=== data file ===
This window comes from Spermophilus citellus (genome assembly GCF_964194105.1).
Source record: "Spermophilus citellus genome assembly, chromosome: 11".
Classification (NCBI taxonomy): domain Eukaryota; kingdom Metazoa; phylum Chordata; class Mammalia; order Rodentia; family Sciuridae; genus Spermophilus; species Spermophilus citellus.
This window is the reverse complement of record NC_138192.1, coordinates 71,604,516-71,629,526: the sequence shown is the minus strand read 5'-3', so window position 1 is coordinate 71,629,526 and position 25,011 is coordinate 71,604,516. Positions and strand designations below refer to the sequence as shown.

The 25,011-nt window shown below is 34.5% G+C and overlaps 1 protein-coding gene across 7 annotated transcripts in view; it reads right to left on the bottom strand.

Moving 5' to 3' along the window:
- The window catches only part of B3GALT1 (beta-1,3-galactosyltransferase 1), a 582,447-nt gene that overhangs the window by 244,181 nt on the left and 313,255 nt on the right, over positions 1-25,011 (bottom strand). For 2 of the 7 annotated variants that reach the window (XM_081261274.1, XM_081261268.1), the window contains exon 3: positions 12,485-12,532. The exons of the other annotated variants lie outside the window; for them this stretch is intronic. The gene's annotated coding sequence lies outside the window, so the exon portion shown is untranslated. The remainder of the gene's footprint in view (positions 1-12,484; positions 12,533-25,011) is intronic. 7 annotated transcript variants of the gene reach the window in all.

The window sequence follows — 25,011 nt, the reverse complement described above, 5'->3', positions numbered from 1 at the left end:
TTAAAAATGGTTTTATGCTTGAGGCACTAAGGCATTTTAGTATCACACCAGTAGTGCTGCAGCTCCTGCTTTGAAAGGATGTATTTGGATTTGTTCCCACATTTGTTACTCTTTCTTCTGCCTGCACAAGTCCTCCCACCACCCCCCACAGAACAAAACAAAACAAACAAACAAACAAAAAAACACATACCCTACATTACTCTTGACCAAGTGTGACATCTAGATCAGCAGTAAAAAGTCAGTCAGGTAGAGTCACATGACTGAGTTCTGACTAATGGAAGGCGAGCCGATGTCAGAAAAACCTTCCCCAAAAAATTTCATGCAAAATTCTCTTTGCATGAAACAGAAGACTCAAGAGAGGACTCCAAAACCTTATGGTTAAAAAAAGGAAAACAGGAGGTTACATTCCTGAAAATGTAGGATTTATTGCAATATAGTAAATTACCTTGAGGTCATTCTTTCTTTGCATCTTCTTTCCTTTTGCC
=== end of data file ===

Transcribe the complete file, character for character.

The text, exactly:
This window comes from Spermophilus citellus (genome assembly GCF_964194105.1).
Source record: "Spermophilus citellus genome assembly, chromosome: 11".
Classification (NCBI taxonomy): domain Eukaryota; kingdom Metazoa; phylum Chordata; class Mammalia; order Rodentia; family Sciuridae; genus Spermophilus; species Spermophilus citellus.
This window is the reverse complement of record NC_138192.1, coordinates 71,604,516-71,629,526: the sequence shown is the minus strand read 5'-3', so window position 1 is coordinate 71,629,526 and position 25,011 is coordinate 71,604,516. Positions and strand designations below refer to the sequence as shown.

The 25,011-nt window shown below is 34.5% G+C and overlaps 1 protein-coding gene across 7 annotated transcripts in view; it reads right to left on the bottom strand.

Moving 5' to 3' along the window:
- The window catches only part of B3GALT1 (beta-1,3-galactosyltransferase 1), a 582,447-nt gene that overhangs the window by 244,181 nt on the left and 313,255 nt on the right, over positions 1-25,011 (bottom strand). For 2 of the 7 annotated variants that reach the window (XM_081261274.1, XM_081261268.1), the window contains exon 3: positions 12,485-12,532. The exons of the other annotated variants lie outside the window; for them this stretch is intronic. The gene's annotated coding sequence lies outside the window, so the exon portion shown is untranslated. The remainder of the gene's footprint in view (positions 1-12,484; positions 12,533-25,011) is intronic. 7 annotated transcript variants of the gene reach the window in all.

The window sequence follows — 25,011 nt, the reverse complement described above, 5'->3', positions numbered from 1 at the left end:
TTAAAAATGGTTTTATGCTTGAGGCACTAAGGCATTTTAGTATCACACCAGTAGTGCTGCAGCTCCTGCTTTGAAAGGATGTATTTGGATTTGTTCCCACATTTGTTACTCTTTCTTCTGCCTGCACAAGTCCTCCCACCACCCCCCACAGAACAAAACAAAACAAACAAACAAACAAAAAAACACATACCCTACATTACTCTTGACCAAGTGTGACATCTAGATCAGCAGTAAAAAGTCAGTCAGGTAGAGTCACATGACTGAGTTCTGACTAATGGAAGGCGAGCCGATGTCAGAAAAACCTTCCCCAAAAAATTTCATGCAAAATTCTCTTTGCATGAAACAGAAGACTCAAGAGAGGACTCCAAAACCTTATGGTTAAAAAAAGGAAAACAGGAGGTTACATTCCTGAAAATGTAGGATTTATTGCAATATAGTAAATTACCTTGAGGTCATTCTTTCTTTGCATCTTCTTTCCTTTTGCC